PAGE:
conducted the most recent assessment in 2011. It should be noted that at the outset, this test was performed on children judged to be below-average readers who had not undergone a common assessment that would have proven them to be dyslexic. The group included 57 children whose reading skill levels were assessed using the Wilkins Rate of Reading and the Gray Oral Reading tests. Orthoptic examination complemented these tests. The diagnosis of Irlen syndrome was made in 44 of 57 children (77%). Children in this group performed the reading test twice with an overlay adapted to their cases, selected (if possible) from the complementary portion of the spectrum, and with a colorless overlay. Children free of signs of Irlen syndrome were evaluated under the same conditions, the color overlays being chosen to ensure that the two groups had homogenous color distributions. A mixed-design analysis of variance was performed on the Wilkins Rate of Reading Test scores, with the between-subject factor of group (non-Irlen/Irlen) and the within-subject factor of the overlay condition. The main effect of the group was not significant. There was no significant effect of overlay condition or an interaction between the factors. The authors conclude that colored overlays, whether of the prescribed color or not, did not facilitate reading rate compared with a colorless overlay.
Postural treatment, also called “proprioceptive treatment,” proposes suppression of the very low amplitude vertical heterophorias observed in dyslexics.110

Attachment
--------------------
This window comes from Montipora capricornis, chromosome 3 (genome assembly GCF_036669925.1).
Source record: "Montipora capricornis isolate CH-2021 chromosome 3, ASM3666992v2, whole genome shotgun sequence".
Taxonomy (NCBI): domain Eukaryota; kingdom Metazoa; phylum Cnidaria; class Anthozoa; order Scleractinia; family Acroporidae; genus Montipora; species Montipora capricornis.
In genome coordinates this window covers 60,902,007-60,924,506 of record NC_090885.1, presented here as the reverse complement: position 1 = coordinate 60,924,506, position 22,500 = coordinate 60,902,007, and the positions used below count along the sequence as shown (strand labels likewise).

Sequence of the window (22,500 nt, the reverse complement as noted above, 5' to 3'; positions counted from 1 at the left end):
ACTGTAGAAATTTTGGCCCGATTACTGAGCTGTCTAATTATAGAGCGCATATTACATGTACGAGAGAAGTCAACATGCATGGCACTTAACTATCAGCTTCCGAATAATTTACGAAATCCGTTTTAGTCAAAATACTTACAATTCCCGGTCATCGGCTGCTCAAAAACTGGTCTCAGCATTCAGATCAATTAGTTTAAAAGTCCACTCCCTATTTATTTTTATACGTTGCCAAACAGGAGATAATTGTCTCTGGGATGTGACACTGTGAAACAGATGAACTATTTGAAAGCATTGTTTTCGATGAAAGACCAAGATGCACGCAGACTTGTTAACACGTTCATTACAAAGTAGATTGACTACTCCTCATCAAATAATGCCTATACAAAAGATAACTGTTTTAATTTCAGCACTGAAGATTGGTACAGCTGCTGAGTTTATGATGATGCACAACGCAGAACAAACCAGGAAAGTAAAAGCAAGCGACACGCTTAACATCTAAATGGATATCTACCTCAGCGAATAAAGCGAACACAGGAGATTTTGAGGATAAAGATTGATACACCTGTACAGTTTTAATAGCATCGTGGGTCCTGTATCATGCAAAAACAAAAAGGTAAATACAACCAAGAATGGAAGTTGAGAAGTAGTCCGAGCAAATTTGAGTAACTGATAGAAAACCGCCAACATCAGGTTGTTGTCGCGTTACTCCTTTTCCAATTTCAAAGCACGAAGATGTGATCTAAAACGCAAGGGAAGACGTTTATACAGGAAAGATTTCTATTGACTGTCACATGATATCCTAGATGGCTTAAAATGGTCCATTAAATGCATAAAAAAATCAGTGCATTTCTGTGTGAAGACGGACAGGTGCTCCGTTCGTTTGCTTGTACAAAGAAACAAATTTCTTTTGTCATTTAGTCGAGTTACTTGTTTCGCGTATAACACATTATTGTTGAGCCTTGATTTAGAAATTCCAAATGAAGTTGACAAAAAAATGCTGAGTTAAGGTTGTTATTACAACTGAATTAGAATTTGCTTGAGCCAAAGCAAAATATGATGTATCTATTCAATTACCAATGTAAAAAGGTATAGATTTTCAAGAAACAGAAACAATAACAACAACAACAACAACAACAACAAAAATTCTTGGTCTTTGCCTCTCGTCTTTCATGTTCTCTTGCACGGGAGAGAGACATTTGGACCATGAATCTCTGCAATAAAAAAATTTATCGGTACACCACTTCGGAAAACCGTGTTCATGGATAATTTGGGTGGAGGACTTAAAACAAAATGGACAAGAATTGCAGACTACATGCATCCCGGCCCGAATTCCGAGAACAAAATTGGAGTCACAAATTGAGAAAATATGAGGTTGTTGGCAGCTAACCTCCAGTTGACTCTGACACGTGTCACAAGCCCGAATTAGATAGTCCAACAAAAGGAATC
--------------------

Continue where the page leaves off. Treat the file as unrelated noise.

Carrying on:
This is accomplished using prisms of 1 to 3 diopters oriented toward the axis of action of the oblique muscles. Vertical heterophorias are considered to be the vertical component of cyclophorias secondary to hypotonia of the superior oblique muscles, their tonus being highly dependent on postural reflexes. The algorithm for the prescription of postural prisms is based on visual and postural clinical criteria.54
Prisms are complemented with orthopedic insoles, instructions concerning the best posture while reading, and exercises destined to regulate the function of various muscle groups. A double-blind study, with a group of 16 treated and 14 control dyslexics followed for 6 months, showed a significant improvement in global leximetric testing in reading regular words and irregular words, as well as in tests of orthographic decision making. On the other hand, there was no significant improvement with regard to all tests concerning phonological awareness.55
These results, obtained from a study of only 30 dyslexics, have yet to be confirmed.
One of the first additional studies, measuring postural constants during attention, suggested that the treatment might act by modifying the dyslexic’s capacities for attention.111
In this study, the postural parameters of 27 dyslexics (12 untreated and 15 treated, with the postural regimen for 3 months; mean age: 11.6 ± 2.1 years, 12.5 ± 1.5 years, and 10.6 ± 1.7 years, respectively) were compared with 12 nondyslexic children. All of the children had to remain motionless on a force plate while either fixating on one point or performing a silent reading task (a Stroop test, which requires significant cognitive effort). The mean velocity of the center of pressure displacement was only increased in the reading task for the dyslexic group. For the treated children, in 13 of 15 patients, an inverse tendency was observed with a mean velocity similar to those observed for the control children. Other authors have reached different conclusions using a very similar protocol.112